There is a useful identity that correlates the environmental impacts (greenhouse gases, in Governor’s Romney statement) with the other indicators. The equation is known as the IPAT equation (or I=PAT), which stands for Impact Population Affluence Technology. The equation was proposed independently by two research teams; one consists of Paul R. Ehrlich and John Holdren (now President Obama’s Science Adviser), while the other is led by Barry Commoner (P.R. Ehrlich and J.P. Holdren; Bulletin of Atmospheric Science 28:16 (1972). B. Commoner; Bulletin of Atmospheric Science 28:42 (1972).)
The identity takes the following form:
Impact = Population x Affluence x Technology
I went into more depth on the impact of energy use on carbon dioxide emissions later (February 24, 2015):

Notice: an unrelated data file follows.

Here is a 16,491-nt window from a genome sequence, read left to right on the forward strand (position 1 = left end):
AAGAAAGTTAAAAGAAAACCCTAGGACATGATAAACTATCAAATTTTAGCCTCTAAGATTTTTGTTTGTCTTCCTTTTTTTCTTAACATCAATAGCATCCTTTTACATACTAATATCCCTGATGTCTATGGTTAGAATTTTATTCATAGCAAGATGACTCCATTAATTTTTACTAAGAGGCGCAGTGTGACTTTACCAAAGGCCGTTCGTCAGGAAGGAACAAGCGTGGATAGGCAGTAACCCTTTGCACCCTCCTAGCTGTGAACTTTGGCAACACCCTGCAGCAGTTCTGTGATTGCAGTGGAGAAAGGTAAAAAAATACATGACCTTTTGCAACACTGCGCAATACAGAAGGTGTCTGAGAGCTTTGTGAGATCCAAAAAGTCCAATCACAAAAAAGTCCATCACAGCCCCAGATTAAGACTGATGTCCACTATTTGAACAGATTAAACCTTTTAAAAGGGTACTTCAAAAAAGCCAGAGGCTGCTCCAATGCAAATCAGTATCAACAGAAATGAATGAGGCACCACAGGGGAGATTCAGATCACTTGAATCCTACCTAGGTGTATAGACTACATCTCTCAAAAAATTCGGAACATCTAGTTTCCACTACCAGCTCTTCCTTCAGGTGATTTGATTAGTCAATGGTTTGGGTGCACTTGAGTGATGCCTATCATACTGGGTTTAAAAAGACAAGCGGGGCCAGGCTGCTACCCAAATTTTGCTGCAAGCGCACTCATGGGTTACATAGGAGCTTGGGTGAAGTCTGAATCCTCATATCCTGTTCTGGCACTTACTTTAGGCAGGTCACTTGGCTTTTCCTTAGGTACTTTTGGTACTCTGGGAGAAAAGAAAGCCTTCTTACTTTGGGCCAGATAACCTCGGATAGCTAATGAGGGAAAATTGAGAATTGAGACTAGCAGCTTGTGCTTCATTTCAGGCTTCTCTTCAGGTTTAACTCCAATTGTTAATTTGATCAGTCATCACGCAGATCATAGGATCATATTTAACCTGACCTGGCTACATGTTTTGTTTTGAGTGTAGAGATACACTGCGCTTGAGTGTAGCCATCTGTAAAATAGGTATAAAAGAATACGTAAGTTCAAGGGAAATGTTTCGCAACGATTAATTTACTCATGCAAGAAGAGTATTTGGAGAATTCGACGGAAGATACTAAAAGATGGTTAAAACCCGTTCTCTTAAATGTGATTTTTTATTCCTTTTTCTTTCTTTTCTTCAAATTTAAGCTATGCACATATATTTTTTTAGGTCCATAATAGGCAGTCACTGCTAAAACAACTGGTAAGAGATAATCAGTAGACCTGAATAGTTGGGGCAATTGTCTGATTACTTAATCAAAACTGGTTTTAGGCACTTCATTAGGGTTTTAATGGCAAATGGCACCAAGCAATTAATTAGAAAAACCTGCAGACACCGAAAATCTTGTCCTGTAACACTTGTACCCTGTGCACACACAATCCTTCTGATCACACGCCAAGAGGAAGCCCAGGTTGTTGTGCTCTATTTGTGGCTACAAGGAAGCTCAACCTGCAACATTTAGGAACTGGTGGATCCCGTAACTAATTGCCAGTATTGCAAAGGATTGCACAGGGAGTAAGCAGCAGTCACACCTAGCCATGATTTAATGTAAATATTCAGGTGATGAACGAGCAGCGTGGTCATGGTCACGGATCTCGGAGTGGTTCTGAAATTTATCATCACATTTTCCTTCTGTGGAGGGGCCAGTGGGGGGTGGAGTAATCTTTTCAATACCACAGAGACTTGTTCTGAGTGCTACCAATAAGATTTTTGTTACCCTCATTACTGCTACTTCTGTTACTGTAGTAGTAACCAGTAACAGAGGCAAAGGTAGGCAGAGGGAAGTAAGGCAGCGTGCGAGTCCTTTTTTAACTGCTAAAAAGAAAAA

Figure 2, taken from the latest IPCC reports, shows the relative contributions of the four terms with the carbon intensity of energy defined as CO2/energy summarizing the last two energy terms. The balancing act of the socioeconomic terms with the energy terms is clearly visible, resulting in increased emission with the increased contributions from the socio-economic terms, dominated by the increased affluence of developing countries. The increase in emission associated with the first two terms of the equality is only partially compensated by the energy terms.
As bleak as these numbers can get, this identity can also apply to more enjoyable global happenings, such as the Olympics. It can take the following form:
Number of medals per country = population * (GDP/Capita) * (Sports/GDP) * (Athletes/Sports) * (Medals/Athletes)
Where Sports/GDP represents the fraction of the country’s GDP allocated to sports, Athletes/Sports represents the size of the country’s athletic delegation and Medals/Athletes represents the fraction of their athletes that won medals.